State legislatures and state attorneys general have responded rapidly to such reports. Twenty states now have laws that regulate credit reporting bureaus, according to CU. In 1992, CU reports, at least 30 states considered legislation related to credit reporting. Over the past two years, state attorneys general have settled major lawsuits against credit reporting agencies in return for consent decrees to ensure the accuracy and privacy of information in credit reports.
The federal Fair Credit Reporting Act The Fair Credit Reporting Act (FCRA) is legislation embodied in title VI of the Consumer Credit Protection Act (15 U.S.C.A. § 1681 et seq. ), which was enacted by Congress in 1970 to ensure that reporting activities relating to various consumer transactions are conducted in a (FCRA FCRA Fair Credit Reporting Act (US)
FCRA Foreign Contribution Regulation Act
FCRA Federal Credit Reform Act
FCRA Florida Civil Rights Act
FCRA Florida Court Reporters Association
FCRA Fabric Care Research Association ), passed in 1970, regulates credit reporting agencies. While it gives consumers the right to inquire about "the nature and substance" of information reported by an agency, FCRA also allows agencies to report credit information for legitimate business needs, such as a credit check or a background check by employers or insurance companies. Several legislatures have concluded that FCRA does not go far enough and have adopted stricter state standards.
One state that passed a strong law in 1992 was Vermont, in part as a response to a particularly egregious incident. TRW TRW The Real World (TV reality show)
TRW The Right Way
TRW Tactical Reconnaissance Wing
TRW The Retriever Weekly (University of Maryland, Baltimore, MD)
TRW Thompson Ramo Wooldridge Inc , another of the three major credit reporting firms, reported 1,500 residents of the small Vermont town of Norwich as delinquent in paying their taxes. TRW had mixed up a list of the town's residents with a list of those residents who had tax liens against them.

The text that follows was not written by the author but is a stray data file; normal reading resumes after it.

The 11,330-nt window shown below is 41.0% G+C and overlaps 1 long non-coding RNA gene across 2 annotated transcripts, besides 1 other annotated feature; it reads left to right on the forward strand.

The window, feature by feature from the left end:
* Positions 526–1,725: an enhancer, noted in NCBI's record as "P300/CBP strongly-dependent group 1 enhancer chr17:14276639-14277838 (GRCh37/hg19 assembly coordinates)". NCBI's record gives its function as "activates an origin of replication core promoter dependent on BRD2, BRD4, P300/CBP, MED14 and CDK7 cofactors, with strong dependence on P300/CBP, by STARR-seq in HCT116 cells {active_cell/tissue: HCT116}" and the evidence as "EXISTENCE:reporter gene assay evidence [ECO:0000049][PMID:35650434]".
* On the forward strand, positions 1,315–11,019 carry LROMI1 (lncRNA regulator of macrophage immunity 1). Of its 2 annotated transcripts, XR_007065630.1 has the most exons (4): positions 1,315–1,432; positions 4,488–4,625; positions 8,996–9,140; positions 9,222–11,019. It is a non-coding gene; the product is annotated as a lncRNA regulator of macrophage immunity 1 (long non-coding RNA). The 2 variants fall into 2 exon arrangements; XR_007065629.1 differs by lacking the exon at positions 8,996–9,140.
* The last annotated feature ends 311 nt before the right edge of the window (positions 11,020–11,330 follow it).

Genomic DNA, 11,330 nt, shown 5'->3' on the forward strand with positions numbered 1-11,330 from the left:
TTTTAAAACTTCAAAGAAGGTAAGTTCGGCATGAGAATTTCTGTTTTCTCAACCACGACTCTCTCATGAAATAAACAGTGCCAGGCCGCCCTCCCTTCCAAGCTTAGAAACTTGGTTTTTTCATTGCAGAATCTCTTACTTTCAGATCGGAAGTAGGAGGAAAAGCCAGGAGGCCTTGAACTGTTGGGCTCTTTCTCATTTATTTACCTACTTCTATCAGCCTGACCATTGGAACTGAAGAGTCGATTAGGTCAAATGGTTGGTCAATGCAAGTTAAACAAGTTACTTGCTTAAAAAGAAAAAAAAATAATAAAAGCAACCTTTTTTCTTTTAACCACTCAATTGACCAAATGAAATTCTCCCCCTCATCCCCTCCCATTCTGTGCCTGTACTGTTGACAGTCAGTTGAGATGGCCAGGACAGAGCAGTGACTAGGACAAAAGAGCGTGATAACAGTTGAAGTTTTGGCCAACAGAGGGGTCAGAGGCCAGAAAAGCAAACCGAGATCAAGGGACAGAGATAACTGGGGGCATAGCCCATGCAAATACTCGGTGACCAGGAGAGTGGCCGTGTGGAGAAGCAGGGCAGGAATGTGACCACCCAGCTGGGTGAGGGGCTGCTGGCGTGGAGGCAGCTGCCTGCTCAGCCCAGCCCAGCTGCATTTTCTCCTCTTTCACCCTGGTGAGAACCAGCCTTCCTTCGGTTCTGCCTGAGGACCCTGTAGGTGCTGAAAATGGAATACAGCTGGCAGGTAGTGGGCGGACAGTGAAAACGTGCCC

The new Vermont law provides basic privacy protections. Consumers now have a right in Vermont to a free copy of their credit report each year. The law generally prohibits a person from looking at a consumer's credit report unless the consumer has consented to the disclosure. And a consumer can recover damages from a credit bureau or creditor who violates the law.
Representative Ruth Joseph says that her state of Maine passed a "strong consumer law" in response to constituent complaints about incorrect credit reports.
Ed Mierzwinski of the U.S. Public Interest Research Group says many other states also have tough laws. Maryland, like Vermont, guarantees consumers the right to see a free copy of their credit report. Under California law California Law consists of 29 codes, covering various subject areas, the State Constitution and Statutes. See also
New York, Middle Atlantic state of the United States. It is bordered by Vermont, Massachusetts, Connecticut, and the Atlantic Ocean (E), New Jersey and Pennsylvania (S), Lakes Erie and Ontario and the Canadian province of requires that paid judgments must be removed from a consumer's report within five years, bars reports of information derived from polygraphs and bars reports of arrests, unless the case is pending or there is a conviction. New York also prohibits reports on a consumer's race, religion, color or ethnic origin.
Barry Connelly, executive vice president of the Associated Credit Bureaus, worries that well-intentioned state legislation could backfire on consumers. "Credit information," he says, "is indeed the fuel that keeps the credit system going. It translates into jobs because it helps to sell goods. Consumers have the expectation of an instant line of credit. Thirty thousand autos are purchased every day. Decisions are made on the spot. Somebody walks out of the showroom with a car."
According to Connelly, 1.5 million credit reports are issued every day, and 2 billion pieces of information are processed into the credit system every month. Some mistakes will occur, he concedes, despite an industry policy of "zero tolerance The policy of applying laws or penalties to even minor infringements of a code in order to reinforce its overall importance and enhance deterrence.